August 17, 2000
Preparing for a Presidential Visit
There was a lot of behind-the-scenes activity last Sunday on Sony Pictures Studios' Main Street set, but this was no movie production. In the days leading up to a Democratic National Convention (DNC) kick-off reception, representatives of several major Jewish organizations were racing to accommodate thousands of delegates, elected officials and members of the press. Adding tension to the entire proceeding: As preparations approached the 11th hour, a keynote speaker for the event was unconfirmed.
"It was quite an experience. Four organizations getting together, not knowing who our main attraction's going to be until very close to the last minute," said Michael Hirschfeld, executive director of the Jewish Community Relations Committee, a department of The Jewish Federation of Greater Los Angeles. Hirschfeld was among the 100 volunteers from the four organizations - the Washington, D.C.-based American Israel Public Affairs Committee (AIPAC), the National Jewish Democratic Council, United Jewish Communities, and UJC's local affiliate, L.A.'s Jewish Federation - putting in long days to work out the reception's logistics.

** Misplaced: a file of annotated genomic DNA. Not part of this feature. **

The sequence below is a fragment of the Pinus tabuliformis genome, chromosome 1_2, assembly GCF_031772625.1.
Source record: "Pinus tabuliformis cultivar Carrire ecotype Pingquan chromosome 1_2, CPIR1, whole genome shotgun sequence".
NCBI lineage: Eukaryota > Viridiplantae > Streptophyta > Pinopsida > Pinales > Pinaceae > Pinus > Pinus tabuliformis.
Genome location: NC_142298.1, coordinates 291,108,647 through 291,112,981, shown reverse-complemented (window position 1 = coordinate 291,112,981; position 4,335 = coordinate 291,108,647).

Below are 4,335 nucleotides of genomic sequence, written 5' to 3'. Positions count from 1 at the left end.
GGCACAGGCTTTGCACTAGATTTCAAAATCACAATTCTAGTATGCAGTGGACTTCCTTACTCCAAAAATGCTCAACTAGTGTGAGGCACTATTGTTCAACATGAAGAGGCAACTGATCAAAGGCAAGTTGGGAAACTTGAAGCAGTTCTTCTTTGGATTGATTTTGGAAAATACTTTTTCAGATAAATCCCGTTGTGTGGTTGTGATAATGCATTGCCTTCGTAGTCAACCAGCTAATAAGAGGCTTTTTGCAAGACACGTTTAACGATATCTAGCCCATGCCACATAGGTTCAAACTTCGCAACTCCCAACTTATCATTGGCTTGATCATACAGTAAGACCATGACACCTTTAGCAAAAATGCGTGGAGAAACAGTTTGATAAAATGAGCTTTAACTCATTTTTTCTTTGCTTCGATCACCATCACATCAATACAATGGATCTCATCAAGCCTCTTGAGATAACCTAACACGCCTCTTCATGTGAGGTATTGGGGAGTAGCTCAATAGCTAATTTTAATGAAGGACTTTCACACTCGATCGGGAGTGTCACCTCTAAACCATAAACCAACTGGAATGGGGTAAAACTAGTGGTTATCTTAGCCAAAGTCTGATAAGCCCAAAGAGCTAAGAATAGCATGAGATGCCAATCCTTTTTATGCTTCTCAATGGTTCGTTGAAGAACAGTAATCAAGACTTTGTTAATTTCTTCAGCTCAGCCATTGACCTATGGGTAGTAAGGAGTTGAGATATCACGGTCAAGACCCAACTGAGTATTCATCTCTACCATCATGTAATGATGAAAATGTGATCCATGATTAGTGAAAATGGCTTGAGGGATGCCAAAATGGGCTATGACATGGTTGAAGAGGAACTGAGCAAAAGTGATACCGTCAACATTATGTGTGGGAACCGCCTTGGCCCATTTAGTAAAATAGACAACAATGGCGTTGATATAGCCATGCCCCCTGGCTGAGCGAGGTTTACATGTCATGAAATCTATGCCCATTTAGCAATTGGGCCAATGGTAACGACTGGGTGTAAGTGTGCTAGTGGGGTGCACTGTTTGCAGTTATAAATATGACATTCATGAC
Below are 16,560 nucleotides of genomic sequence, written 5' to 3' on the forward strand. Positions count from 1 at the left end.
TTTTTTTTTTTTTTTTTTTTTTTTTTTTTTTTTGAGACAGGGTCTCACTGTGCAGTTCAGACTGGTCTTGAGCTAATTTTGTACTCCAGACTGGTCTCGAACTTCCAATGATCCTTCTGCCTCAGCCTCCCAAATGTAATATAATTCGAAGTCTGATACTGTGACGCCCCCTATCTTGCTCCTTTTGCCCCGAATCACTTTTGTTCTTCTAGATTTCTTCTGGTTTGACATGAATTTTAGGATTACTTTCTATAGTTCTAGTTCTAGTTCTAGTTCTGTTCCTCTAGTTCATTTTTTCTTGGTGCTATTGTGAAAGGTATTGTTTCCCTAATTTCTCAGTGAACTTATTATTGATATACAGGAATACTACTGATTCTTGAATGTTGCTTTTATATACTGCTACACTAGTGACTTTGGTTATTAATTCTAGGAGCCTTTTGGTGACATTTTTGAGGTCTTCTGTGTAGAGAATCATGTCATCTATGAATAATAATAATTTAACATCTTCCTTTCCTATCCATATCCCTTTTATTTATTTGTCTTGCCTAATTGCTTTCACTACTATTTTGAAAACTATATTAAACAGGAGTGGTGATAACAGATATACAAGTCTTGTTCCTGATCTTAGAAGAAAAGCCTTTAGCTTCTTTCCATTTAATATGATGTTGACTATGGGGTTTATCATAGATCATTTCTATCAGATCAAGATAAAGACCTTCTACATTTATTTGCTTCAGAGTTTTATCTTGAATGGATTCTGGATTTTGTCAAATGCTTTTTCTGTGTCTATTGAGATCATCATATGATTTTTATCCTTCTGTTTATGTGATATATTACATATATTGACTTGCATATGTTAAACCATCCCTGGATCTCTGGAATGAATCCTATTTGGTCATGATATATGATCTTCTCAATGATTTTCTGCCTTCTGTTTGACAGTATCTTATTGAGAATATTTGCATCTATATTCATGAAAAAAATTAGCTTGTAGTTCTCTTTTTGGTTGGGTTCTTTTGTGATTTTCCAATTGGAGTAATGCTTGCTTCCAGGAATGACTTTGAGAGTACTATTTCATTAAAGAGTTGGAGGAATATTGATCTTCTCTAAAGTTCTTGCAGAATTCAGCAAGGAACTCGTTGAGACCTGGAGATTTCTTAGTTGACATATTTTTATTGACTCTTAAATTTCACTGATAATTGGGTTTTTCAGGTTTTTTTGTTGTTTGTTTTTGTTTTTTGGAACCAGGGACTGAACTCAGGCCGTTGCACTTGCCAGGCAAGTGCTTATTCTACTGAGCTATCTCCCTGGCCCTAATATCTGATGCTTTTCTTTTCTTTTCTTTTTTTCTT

Ironically, the original guest speaker clinched for the event was Sen. Joseph Lieberman, according to Ken Bricker, spokesman for AIPAC, the event's lead sponsor. As Bricker told The Journal, "things changed when he was picked for the vice-president nomination and had to campaign nationally." And while Bricker added that AIPAC "was thrilled to have a Jewish nominee for second-highest office in the land," the reality was that time was working against them, and they still didn't have their speaker.
In recent weeks, Vice President Al Gore, the Democratic Party's nominee for the 2000 presidential race, was the scheduled speaker. However, due to scheduling complications, Gore had to cancel. According to John Fishel, president of The Jewish Federation of Greater Los Angeles, the entire situation was in flux until last Friday.